Before we begin, let’s recall what an anonymous NHL scout told Scott Powers of The Athletic, regarding that scout’s opinion on what type of 2018-19 season Alex DeBrincat would have:
“I think he’ll always be a 20-25 goal guy, 40-45 point guy. I just don’t think he’s more than that.”
Now let’s check in on DeBrincat’s stats from this past season:
- 41 goals, second on the team (Patrick Kane had 44) and tied for sixth in the league
- 35 assists, fourth on the team
- 76 points, third on the team and 34th overall in the NHL
- 13 power play goals, tied for 10th in the league
- Still just 21 years old
Good call, anonymous NHL scout.
In his second season, DeBrincat dispelled any notions of a sophomore slump and emerged as a premier scoring threat on a team with the eighth-most goals in the NHL last season. Concerns about DeBrincat’s size or inability to translate his success from juniors to the NHL have been eviscerated, and the questions now turn skyward to focus on DeBrincat’s ceiling. How much higher can he go? Are 50-goal seasons out of the question? After his first two seasons — he played a full 82 games in each — there’s nothing but optimism.
Much of the talk around DeBrincat this season centered on his reunion with OHL teammate Dylan Strome, who arrived in a late November trade. We discussed Strome on Monday, after he started realizing the potential that made him a No. 3 overall pick in the 2015 NHL draft.
When Strome came to Chicago, DeBrincat was mired in a slump, with just two goals in the 17 prior games. At that point in the season, DeBrincat had 10 goals and eight assists in 24 games. In the 58 contests after Strome was acquired, DeBrincat scored 31 more goals and tallied 27 more assists. DeBrincat went from averaging 0.75 points per game to an even point-per-game average. It certainly appeared adding Strome to the lineup was a significant boost for DeBrincat.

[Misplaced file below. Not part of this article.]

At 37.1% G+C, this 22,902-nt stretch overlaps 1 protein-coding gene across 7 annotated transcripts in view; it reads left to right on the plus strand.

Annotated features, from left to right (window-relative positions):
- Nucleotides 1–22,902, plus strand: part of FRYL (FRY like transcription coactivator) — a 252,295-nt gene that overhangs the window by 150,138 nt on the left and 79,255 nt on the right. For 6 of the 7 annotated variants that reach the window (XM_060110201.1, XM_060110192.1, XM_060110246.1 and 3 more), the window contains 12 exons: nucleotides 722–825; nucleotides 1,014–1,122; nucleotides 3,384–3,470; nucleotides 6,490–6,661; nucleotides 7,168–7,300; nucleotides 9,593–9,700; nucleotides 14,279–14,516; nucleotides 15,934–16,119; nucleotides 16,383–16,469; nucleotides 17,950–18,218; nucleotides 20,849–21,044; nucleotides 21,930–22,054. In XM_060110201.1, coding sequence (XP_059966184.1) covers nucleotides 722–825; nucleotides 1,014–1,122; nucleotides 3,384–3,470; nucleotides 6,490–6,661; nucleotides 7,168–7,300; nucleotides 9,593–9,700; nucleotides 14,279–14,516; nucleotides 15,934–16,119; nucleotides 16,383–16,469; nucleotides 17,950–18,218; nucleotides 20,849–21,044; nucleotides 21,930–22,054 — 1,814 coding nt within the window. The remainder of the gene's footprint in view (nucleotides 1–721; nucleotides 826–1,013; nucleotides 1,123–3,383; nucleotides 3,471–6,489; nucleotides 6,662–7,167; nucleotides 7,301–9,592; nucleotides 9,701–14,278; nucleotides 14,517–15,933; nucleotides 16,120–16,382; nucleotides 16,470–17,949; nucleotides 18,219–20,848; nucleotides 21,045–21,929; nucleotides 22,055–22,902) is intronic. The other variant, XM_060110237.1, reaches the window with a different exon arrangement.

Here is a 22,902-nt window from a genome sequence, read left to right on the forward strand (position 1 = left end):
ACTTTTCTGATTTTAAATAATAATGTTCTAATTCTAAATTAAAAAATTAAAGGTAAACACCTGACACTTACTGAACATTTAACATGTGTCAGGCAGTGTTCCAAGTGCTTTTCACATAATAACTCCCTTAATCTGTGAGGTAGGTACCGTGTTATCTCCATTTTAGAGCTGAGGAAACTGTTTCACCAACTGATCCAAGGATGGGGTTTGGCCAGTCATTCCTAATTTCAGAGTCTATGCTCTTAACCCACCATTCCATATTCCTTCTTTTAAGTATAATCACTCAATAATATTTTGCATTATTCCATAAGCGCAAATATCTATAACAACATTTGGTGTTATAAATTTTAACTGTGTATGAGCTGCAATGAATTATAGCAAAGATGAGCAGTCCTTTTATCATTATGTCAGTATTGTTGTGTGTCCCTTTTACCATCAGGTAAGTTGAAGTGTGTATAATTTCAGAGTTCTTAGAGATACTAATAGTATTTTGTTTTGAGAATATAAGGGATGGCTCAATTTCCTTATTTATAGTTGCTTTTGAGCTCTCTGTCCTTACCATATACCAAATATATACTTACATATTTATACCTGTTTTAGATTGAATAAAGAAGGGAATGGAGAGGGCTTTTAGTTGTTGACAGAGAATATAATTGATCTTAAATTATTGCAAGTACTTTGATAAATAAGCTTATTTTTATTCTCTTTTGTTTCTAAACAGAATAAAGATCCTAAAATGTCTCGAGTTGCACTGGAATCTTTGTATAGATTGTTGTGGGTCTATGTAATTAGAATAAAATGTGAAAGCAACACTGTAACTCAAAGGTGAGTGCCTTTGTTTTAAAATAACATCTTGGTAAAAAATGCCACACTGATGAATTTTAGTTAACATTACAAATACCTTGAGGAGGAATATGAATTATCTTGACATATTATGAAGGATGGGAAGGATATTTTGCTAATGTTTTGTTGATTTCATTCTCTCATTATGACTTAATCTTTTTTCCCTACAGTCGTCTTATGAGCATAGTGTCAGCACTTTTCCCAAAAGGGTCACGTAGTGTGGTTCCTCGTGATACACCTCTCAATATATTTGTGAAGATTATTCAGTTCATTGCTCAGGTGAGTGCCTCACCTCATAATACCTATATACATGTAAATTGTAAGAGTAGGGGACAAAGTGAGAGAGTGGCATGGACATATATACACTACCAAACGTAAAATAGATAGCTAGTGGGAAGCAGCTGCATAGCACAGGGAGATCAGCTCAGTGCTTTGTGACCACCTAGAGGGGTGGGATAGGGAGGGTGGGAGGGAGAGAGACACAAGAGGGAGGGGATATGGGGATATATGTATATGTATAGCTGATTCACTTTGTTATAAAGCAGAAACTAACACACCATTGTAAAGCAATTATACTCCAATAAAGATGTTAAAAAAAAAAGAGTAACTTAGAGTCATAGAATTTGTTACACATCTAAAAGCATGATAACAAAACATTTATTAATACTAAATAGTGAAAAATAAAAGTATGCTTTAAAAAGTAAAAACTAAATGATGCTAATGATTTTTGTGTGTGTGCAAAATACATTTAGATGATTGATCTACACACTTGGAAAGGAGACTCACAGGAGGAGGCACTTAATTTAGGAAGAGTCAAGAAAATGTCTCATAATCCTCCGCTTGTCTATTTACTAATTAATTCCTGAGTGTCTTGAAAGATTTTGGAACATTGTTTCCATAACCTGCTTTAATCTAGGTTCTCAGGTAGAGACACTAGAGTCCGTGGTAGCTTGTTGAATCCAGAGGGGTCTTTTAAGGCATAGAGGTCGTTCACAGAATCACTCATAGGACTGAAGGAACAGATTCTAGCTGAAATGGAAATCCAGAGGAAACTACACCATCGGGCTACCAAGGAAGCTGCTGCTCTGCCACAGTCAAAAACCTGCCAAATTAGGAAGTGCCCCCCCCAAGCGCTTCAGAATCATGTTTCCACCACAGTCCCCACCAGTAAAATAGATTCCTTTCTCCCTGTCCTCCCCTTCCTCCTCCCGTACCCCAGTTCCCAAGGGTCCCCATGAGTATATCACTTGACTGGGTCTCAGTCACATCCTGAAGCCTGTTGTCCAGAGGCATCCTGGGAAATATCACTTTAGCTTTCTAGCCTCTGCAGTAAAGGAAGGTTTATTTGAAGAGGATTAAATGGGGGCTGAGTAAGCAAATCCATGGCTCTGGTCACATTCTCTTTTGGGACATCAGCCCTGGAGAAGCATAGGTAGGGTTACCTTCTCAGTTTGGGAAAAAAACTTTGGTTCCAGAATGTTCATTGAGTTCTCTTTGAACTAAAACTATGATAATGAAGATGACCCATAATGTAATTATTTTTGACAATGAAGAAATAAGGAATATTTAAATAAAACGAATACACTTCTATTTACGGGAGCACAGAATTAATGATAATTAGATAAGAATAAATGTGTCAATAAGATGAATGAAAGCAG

The offensive numbers were impressive together, but DeBrincat didn’t necessarily need Strome to flourish offensively. In fact, DeBrincat had better possession numbers without Strome than Strome had without DeBrincat, as indicated by the numbers below, courtesy of Natural Stat Trick, with all numbers tallied at even-strength play:
The possession numbers aren’t quite as important for highly-skilled players like DeBrincat and Strome, who don’t require much time in the offensive zone to produce. Although DeBrincat fared better without Strome in terms of possession, that rate of 4.74 goals scored per 60 minutes stands out as testament that the former Erie teammates are better together than they are apart.
Only Kane and DeBrincat had a higher rate at 4.86, and Strome was often the center when those two wingers were paired together on opposite sides. Other high-scoring duos on the Blackhawks this season included: Strome/Kane at 4.37, Toews/Kane at 3.59, Toews/DeBrincat at 3.55 and Toews/Saad at 2.66.
But it should be noted again that DeBrincat’s success was not predicated on being paired up with Strome, and that bodes well for DeBrincat’s future production. DeBrincat should see plenty of time with Strome into the next decade, as both players should be permanent fixtures in Chicago’s top six. Pairing DeBrincat with any other top-six forward should produce similar results, though, as DeBrincat has proved he’s an elite-level scorer in the NHL.